On the morning of May 27 after some rain and higher humidity, the helicopter was released from the scene, as 20 DLAF personnel and 12 volunteer firefighters continued to battle the blaze.
By May 28, the fire was considered 100 per cent contained but remained at 148 hectares. There were 10 DLAF personnel still on scene.
OTTAWA: Starting June 1, the St. Peters Canal National Historic Site and Canso Islands National Historic Site offered limited visitor access and basic services.
At the St. Peter’s Canal National Historic Site this included the operation of locks and the swing bridge, as well as the re-opening of green spaces and walking trails.
Green spaces at Canso Islands National Historic Sites also re-opened.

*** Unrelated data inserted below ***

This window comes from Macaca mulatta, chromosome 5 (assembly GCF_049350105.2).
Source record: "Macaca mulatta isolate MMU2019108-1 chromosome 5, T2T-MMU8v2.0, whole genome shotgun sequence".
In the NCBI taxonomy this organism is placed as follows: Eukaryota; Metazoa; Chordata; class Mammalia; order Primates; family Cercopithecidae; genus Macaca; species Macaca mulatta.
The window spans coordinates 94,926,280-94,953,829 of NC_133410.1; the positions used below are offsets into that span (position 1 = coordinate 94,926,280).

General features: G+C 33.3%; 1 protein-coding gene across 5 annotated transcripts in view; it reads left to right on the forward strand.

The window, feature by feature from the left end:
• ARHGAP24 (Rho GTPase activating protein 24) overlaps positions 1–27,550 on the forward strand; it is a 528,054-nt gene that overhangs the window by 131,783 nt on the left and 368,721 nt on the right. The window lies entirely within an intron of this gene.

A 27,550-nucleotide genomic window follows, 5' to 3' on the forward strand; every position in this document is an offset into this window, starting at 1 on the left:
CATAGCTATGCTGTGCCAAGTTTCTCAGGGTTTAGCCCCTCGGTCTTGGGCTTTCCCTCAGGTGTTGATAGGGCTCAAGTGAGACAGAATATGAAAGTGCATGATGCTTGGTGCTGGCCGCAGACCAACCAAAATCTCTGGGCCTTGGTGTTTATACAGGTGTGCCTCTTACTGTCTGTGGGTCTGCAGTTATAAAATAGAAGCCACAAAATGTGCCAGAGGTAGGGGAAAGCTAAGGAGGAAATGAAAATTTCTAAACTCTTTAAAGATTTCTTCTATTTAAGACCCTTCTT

However, there were limited washroom facilities available in select areas.
All camping facilities remained closed while Parks Canada assessed whether and how these services might resume.
GUYSBOROUGH: When Authentic Seacoast began operations 15 years ago, they never imagined that providing hand sanitizer to health facilities operated by Nova Scotia Health Authority would become part of their operations.
In the early days of the pandemic, it became apparent that hand sanitizer was one of the key items needed to effectively respond to public safety, and availability was quickly diminishing. Recognizing the urgency and a need for a reliable, local source that could offer support and assistance, owner Glynn Williams mobilized his Authentic Seacoast Distillery team to rise to the challenge.
With the infrastructure in place to produce hand sanitizer at scale, he selected the recommended formula of World Health Organization (WHO), which contains 80 per cent ethanol, the active ingredient in fighting germs and bacteria, and began production.